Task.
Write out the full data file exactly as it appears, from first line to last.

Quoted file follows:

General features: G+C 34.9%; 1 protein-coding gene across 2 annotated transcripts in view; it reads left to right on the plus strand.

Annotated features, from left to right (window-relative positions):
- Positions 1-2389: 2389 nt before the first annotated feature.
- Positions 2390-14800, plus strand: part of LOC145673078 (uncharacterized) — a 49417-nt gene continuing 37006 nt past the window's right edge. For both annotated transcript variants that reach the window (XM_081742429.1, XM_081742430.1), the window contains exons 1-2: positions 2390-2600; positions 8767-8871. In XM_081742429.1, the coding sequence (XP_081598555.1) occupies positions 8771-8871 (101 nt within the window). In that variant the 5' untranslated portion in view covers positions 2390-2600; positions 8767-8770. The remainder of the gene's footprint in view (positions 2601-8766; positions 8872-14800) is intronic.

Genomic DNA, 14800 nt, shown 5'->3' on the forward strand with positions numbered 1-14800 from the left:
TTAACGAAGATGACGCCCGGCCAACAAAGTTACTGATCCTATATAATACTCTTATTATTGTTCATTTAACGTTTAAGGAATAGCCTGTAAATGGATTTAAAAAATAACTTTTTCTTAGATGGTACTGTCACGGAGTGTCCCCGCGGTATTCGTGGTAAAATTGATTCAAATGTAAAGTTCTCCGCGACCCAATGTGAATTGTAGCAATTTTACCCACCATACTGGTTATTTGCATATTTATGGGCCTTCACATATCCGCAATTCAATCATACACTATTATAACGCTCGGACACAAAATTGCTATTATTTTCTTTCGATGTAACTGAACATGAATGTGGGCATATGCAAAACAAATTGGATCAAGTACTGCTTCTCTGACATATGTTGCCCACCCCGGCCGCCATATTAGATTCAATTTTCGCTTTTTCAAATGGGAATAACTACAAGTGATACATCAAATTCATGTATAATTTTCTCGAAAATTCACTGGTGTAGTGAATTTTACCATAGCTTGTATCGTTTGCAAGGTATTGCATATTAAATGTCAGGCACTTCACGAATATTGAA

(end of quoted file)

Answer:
General features: G+C 34.9%; 1 protein-coding gene across 2 annotated transcripts in view; it reads left to right on the plus strand.

Annotated features, from left to right (window-relative positions):
- Positions 1-2389: 2389 nt before the first annotated feature.
- Positions 2390-14800, plus strand: part of LOC145673078 (uncharacterized) — a 49417-nt gene continuing 37006 nt past the window's right edge. For both annotated transcript variants that reach the window (XM_081742429.1, XM_081742430.1), the window contains exons 1-2: positions 2390-2600; positions 8767-8871. In XM_081742429.1, the coding sequence (XP_081598555.1) occupies positions 8771-8871 (101 nt within the window). In that variant the 5' untranslated portion in view covers positions 2390-2600; positions 8767-8770. The remainder of the gene's footprint in view (positions 2601-8766; positions 8872-14800) is intronic.

Genomic DNA, 14800 nt, shown 5'->3' on the forward strand with positions numbered 1-14800 from the left:
TTAACGAAGATGACGCCCGGCCAACAAAGTTACTGATCCTATATAATACTCTTATTATTGTTCATTTAACGTTTAAGGAATAGCCTGTAAATGGATTTAAAAAATAACTTTTTCTTAGATGGTACTGTCACGGAGTGTCCCCGCGGTATTCGTGGTAAAATTGATTCAAATGTAAAGTTCTCCGCGACCCAATGTGAATTGTAGCAATTTTACCCACCATACTGGTTATTTGCATATTTATGGGCCTTCACATATCCGCAATTCAATCATACACTATTATAACGCTCGGACACAAAATTGCTATTATTTTCTTTCGATGTAACTGAACATGAATGTGGGCATATGCAAAACAAATTGGATCAAGTACTGCTTCTCTGACATATGTTGCCCACCCCGGCCGCCATATTAGATTCAATTTTCGCTTTTTCAAATGGGAATAACTACAAGTGATACATCAAATTCATGTATAATTTTCTCGAAAATTCACTGGTGTAGTGAATTTTACCATAGCTTGTATCGTTTGCAAGGTATTGCATATTAAATGTCAGGCACTTCACGAATATTGAA